Since the re-introduction of the Hearing Protection Act by Rep. Duncan and Senator Mike Crapo (R-ID) in January (H.R. 367, S. 59) the American Suppressor Association (ASA) has met with the Bureau of Alcohol, Tobacco, Firearms and Explosives (ATF) on multiple occasions to discuss technical amendments to the language. As a result, we were able to create several technical amendments that were incorporated into the current draft of the SHARE Act. These include:
Sec. 1702: Removing suppressors from the National Firearms Act, subjecting them to the same instant NICS background check as long guns, and issuing a refundable tax credit to anyone who has purchased a suppressor since the HPA’s original date of introduction.
Sec. 1703: Ensuring that suppressors will remain legal in all 42 states where they are currently legal, after suppressors are removed from the National Firearms Act.
Sec. 1704: Preempting states from levying taxes or registration requirements on suppressors. However, this will not make suppressors legal in any state where state law currently prohibits them.
Sec. 1705: Granting the ATF 365 days to destroy all suppressor related records from the National Firearms Registration and Transfer Record (NFRTR).
Sec. 1706: Developing a “keystone part” definition, and requiring that such keystone part is serialized on every suppressor. This will ensure that individual suppressor parts, like pistons and endcaps, will not require serialization.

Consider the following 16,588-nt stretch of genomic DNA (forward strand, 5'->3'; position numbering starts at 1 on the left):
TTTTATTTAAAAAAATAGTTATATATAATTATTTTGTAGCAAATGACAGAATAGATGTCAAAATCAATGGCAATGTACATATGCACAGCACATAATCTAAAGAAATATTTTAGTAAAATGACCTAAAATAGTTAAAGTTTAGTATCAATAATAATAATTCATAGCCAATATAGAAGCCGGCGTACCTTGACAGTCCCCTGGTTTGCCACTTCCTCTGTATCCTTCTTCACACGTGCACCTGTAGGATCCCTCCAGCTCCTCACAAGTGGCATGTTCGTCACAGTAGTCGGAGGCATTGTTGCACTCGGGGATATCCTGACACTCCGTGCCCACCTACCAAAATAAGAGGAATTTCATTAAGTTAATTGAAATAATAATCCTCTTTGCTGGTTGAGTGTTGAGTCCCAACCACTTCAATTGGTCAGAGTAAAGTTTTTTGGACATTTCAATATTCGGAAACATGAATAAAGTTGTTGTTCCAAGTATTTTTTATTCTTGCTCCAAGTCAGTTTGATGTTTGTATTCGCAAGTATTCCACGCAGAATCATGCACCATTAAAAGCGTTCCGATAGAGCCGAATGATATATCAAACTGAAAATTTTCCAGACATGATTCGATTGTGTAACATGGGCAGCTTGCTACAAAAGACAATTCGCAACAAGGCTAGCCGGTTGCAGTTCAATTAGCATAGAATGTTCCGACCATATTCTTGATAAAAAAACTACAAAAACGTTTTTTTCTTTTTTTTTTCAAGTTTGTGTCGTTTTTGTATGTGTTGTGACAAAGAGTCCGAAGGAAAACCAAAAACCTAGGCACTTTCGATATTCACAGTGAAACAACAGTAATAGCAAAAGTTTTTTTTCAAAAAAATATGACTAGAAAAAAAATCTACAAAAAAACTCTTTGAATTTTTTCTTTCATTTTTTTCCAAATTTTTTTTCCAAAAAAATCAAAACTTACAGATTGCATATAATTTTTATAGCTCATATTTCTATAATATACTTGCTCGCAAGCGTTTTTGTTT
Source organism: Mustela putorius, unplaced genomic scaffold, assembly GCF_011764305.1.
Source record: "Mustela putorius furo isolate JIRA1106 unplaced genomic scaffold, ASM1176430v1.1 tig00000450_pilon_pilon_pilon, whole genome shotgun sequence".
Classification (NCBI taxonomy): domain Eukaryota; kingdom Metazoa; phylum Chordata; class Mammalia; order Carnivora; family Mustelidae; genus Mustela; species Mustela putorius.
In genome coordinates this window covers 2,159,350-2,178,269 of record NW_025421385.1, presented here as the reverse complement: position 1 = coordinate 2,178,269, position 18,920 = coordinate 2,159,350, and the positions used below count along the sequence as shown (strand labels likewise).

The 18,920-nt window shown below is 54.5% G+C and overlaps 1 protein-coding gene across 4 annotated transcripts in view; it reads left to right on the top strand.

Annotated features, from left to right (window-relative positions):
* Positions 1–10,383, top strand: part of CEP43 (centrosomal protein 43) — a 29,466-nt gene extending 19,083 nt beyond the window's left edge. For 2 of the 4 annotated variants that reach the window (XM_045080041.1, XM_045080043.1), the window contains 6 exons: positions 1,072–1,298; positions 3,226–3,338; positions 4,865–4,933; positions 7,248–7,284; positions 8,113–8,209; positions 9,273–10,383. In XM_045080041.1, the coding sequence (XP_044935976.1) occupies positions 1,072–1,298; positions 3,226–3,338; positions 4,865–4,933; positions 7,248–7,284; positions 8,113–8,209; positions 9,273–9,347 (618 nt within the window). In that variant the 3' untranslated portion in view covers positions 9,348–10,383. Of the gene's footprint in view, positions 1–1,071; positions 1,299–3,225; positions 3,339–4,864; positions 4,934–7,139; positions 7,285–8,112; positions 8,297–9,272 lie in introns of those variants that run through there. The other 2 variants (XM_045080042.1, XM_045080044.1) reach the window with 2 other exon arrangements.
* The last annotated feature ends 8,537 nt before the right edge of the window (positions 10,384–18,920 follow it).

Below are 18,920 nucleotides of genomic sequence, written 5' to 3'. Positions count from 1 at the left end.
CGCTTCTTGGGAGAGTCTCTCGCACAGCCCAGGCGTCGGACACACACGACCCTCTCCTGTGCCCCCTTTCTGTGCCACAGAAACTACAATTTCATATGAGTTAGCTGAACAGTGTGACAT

Sec. 1707: Imposing a 10% Pittman-Robertson excise tax on the manufacture of each new suppressor, a tax that is currently imposed on all Title I firearms
I myself like that bit in Sec. 1702 that talks about tax credits for NFA stamps, because when this becomes law, I’ll be getting $200 back from the Sig Sauer suppressor I bought earlier this month. The Hearing Protection Act (or HPA) is an important piece of legislation for gun owners for a number of reasons, because it’s the first step in rolling back the antiquated and oppressive measures of the 1934 National Firearms Act (or NFA). Poorly-conceived and poorly-enacted, it’s confusing morass of very technical definitions and legal loopholes.
For instance, according to the NFA, this is considered a pistol,
and this is a rifle.
Understand that? Me neither.
The Hearing Protection Act is one of those few pieces of legislation that actually does what it says it does: It will help protect the hearing of people shooting guns, and those around them as well. I wear hearing protection every time I shoot a match or go to the range, but the fact remains that if I pulled off the muffler from my car and attached it to my gun, I’d be breaking the law.
American gun owners have been playing defense for far too long. We have yielded the high ground to gun control crowd again and again and again, and it’s time for that to end. We’re winning. Americans are still buying guns for self-protection in record numbers, and people are starting to realize that they are, and always have been, their own first responder.
The modern-day fight against gun control has been a long one. After the horror at Sandy Hook, gun owners were terrified that the Obama administration would not let that crisis go to waste. However, the murders of innocent children to impinge upon the rights of law-abiding Americas backfired on the Democrats, and no new federal gun laws of any significance were passed after that horror. The opposition threw everything they had at the right to keep and bear arms, and they came up short.
That was our Midway. Our El Alamein. They came at us, and we stopped them in their tracks.
It’s to take back some of our freedoms. It’s time for Guadalcanal. For Kasserine Pass. Rather than cower in fear and try to limit the damage to our individual rights, let’s restore the freedoms of American citizens to the God-given rights that they always have been.
If not now, when?Published in